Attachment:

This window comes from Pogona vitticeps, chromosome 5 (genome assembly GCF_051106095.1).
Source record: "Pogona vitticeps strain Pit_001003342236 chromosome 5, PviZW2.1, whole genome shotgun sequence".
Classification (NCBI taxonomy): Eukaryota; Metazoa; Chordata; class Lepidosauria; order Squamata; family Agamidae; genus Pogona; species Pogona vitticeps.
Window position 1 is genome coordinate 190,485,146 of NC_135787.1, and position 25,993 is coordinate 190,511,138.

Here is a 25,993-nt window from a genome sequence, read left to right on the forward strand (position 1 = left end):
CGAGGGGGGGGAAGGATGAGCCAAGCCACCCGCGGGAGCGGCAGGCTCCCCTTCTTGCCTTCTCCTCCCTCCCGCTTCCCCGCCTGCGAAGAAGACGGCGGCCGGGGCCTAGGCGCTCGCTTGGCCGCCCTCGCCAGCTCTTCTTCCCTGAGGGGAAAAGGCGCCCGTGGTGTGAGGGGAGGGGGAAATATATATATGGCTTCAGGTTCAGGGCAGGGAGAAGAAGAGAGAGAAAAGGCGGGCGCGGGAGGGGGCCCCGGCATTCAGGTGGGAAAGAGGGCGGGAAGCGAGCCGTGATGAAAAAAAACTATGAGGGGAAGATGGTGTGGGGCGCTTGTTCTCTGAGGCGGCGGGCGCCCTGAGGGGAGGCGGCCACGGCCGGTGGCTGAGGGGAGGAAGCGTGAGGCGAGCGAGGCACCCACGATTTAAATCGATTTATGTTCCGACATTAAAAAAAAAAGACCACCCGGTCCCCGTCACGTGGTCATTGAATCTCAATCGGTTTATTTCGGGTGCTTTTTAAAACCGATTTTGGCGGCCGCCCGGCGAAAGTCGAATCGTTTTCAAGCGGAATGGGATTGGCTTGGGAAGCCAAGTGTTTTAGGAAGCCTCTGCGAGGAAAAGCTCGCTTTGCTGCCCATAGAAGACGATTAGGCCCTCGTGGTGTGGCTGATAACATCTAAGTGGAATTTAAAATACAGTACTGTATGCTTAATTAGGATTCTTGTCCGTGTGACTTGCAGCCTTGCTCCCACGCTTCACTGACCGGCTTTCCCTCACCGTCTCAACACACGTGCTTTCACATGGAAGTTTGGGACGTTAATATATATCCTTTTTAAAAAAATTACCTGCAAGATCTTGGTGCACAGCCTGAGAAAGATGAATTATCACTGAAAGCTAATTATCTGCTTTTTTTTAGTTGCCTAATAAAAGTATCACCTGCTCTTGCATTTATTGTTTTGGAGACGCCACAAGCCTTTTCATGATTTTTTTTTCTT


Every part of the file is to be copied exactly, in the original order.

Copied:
This window comes from Pogona vitticeps, chromosome 5 (genome assembly GCF_051106095.1).
Source record: "Pogona vitticeps strain Pit_001003342236 chromosome 5, PviZW2.1, whole genome shotgun sequence".
Classification (NCBI taxonomy): Eukaryota; Metazoa; Chordata; class Lepidosauria; order Squamata; family Agamidae; genus Pogona; species Pogona vitticeps.
Window position 1 is genome coordinate 190,485,146 of NC_135787.1, and position 25,993 is coordinate 190,511,138.

Here is a 25,993-nt window from a genome sequence, read left to right on the forward strand (position 1 = left end):
CGAGGGGGGGGAAGGATGAGCCAAGCCACCCGCGGGAGCGGCAGGCTCCCCTTCTTGCCTTCTCCTCCCTCCCGCTTCCCCGCCTGCGAAGAAGACGGCGGCCGGGGCCTAGGCGCTCGCTTGGCCGCCCTCGCCAGCTCTTCTTCCCTGAGGGGAAAAGGCGCCCGTGGTGTGAGGGGAGGGGGAAATATATATATGGCTTCAGGTTCAGGGCAGGGAGAAGAAGAGAGAGAAAAGGCGGGCGCGGGAGGGGGCCCCGGCATTCAGGTGGGAAAGAGGGCGGGAAGCGAGCCGTGATGAAAAAAAACTATGAGGGGAAGATGGTGTGGGGCGCTTGTTCTCTGAGGCGGCGGGCGCCCTGAGGGGAGGCGGCCACGGCCGGTGGCTGAGGGGAGGAAGCGTGAGGCGAGCGAGGCACCCACGATTTAAATCGATTTATGTTCCGACATTAAAAAAAAAAGACCACCCGGTCCCCGTCACGTGGTCATTGAATCTCAATCGGTTTATTTCGGGTGCTTTTTAAAACCGATTTTGGCGGCCGCCCGGCGAAAGTCGAATCGTTTTCAAGCGGAATGGGATTGGCTTGGGAAGCCAAGTGTTTTAGGAAGCCTCTGCGAGGAAAAGCTCGCTTTGCTGCCCATAGAAGACGATTAGGCCCTCGTGGTGTGGCTGATAACATCTAAGTGGAATTTAAAATACAGTACTGTATGCTTAATTAGGATTCTTGTCCGTGTGACTTGCAGCCTTGCTCCCACGCTTCACTGACCGGCTTTCCCTCACCGTCTCAACACACGTGCTTTCACATGGAAGTTTGGGACGTTAATATATATCCTTTTTAAAAAAATTACCTGCAAGATCTTGGTGCACAGCCTGAGAAAGATGAATTATCACTGAAAGCTAATTATCTGCTTTTTTTTAGTTGCCTAATAAAAGTATCACCTGCTCTTGCATTTATTGTTTTGGAGACGCCACAAGCCTTTTCATGATTTTTTTTTCTT